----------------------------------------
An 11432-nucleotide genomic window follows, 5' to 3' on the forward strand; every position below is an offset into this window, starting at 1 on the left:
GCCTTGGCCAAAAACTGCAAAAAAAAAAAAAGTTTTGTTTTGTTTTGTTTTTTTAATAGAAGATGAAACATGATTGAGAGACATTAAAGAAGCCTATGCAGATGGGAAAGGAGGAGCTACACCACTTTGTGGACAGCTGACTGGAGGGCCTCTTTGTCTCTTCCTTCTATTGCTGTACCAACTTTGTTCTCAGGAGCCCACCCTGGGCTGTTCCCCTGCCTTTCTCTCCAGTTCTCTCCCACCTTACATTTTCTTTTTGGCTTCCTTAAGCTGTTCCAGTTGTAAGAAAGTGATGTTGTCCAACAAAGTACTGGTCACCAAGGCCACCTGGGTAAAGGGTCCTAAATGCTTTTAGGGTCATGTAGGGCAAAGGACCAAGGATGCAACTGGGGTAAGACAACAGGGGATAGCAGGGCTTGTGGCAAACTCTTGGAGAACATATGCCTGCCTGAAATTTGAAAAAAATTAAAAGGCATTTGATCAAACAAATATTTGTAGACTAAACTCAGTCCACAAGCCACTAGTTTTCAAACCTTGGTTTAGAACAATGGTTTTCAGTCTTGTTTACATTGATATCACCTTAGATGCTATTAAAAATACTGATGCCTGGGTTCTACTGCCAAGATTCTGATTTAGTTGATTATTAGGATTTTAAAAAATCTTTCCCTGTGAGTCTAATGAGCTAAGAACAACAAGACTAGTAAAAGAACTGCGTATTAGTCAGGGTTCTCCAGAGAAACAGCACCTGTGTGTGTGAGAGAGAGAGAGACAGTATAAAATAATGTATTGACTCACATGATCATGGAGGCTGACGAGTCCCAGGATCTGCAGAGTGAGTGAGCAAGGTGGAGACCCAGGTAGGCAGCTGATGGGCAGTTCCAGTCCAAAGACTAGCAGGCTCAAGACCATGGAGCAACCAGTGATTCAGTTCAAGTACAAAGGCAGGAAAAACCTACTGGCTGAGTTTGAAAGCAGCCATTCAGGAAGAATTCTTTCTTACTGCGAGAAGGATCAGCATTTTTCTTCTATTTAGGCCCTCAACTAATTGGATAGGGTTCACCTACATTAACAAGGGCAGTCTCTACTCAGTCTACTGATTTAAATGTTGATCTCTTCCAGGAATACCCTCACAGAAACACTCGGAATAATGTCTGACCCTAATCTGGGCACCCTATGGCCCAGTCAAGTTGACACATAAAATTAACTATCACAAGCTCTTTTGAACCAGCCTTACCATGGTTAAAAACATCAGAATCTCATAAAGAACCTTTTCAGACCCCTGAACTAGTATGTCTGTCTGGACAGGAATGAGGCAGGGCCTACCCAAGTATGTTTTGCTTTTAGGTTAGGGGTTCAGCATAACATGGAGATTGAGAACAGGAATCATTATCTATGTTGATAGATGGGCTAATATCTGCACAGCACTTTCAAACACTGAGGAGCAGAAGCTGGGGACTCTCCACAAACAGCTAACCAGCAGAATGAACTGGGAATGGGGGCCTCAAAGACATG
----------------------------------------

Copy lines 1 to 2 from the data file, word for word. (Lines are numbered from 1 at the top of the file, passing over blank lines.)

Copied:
An 11432-nucleotide genomic window follows, 5' to 3' on the forward strand; every position below is an offset into this window, starting at 1 on the left:
GCCTTGGCCAAAAACTGCAAAAAAAAAAAAAGTTTTGTTTTGTTTTGTTTTTTTAATAGAAGATGAAACATGATTGAGAGACATTAAAGAAGCCTATGCAGATGGGAAAGGAGGAGCTACACCACTTTGTGGACAGCTGACTGGAGGGCCTCTTTGTCTCTTCCTTCTATTGCTGTACCAACTTTGTTCTCAGGAGCCCACCCTGGGCTGTTCCCCTGCCTTTCTCTCCAGTTCTCTCCCACCTTACATTTTCTTTTTGGCTTCCTTAAGCTGTTCCAGTTGTAAGAAAGTGATGTTGTCCAACAAAGTACTGGTCACCAAGGCCACCTGGGTAAAGGGTCCTAAATGCTTTTAGGGTCATGTAGGGCAAAGGACCAAGGATGCAACTGGGGTAAGACAACAGGGGATAGCAGGGCTTGTGGCAAACTCTTGGAGAACATATGCCTGCCTGAAATTTGAAAAAAATTAAAAGGCATTTGATCAAACAAATATTTGTAGACTAAACTCAGTCCACAAGCCACTAGTTTTCAAACCTTGGTTTAGAACAATGGTTTTCAGTCTTGTTTACATTGATATCACCTTAGATGCTATTAAAAATACTGATGCCTGGGTTCTACTGCCAAGATTCTGATTTAGTTGATTATTAGGATTTTAAAAAATCTTTCCCTGTGAGTCTAATGAGCTAAGAACAACAAGACTAGTAAAAGAACTGCGTATTAGTCAGGGTTCTCCAGAGAAACAGCACCTGTGTGTGTGAGAGAGAGAGAGACAGTATAAAATAATGTATTGACTCACATGATCATGGAGGCTGACGAGTCCCAGGATCTGCAGAGTGAGTGAGCAAGGTGGAGACCCAGGTAGGCAGCTGATGGGCAGTTCCAGTCCAAAGACTAGCAGGCTCAAGACCATGGAGCAACCAGTGATTCAGTTCAAGTACAAAGGCAGGAAAAACCTACTGGCTGAGTTTGAAAGCAGCCATTCAGGAAGAATTCTTTCTTACTGCGAGAAGGATCAGCATTTTTCTTCTATTTAGGCCCTCAACTAATTGGATAGGGTTCACCTACATTAACAAGGGCAGTCTCTACTCAGTCTACTGATTTAAATGTTGATCTCTTCCAGGAATACCCTCACAGAAACACTCGGAATAATGTCTGACCCTAATCTGGGCACCCTATGGCCCAGTCAAGTTGACACATAAAATTAACTATCACAAGCTCTTTTGAACCAGCCTTACCATGGTTAAAAACATCAGAATCTCATAAAGAACCTTTTCAGACCCCTGAACTAGTATGTCTGTCTGGACAGGAATGAGGCAGGGCCTACCCAAGTATGTTTTGCTTTTAGGTTAGGGGTTCAGCATAACATGGAGATTGAGAACAGGAATCATTATCTATGTTGATAGATGGGCTAATATCTGCACAGCACTTTCAAACACTGAGGAGCAGAAGCTGGGGACTCTCCACAAACAGCTAACCAGCAGAATGAACTGGGAATGGGGGCCTCAAAGACATG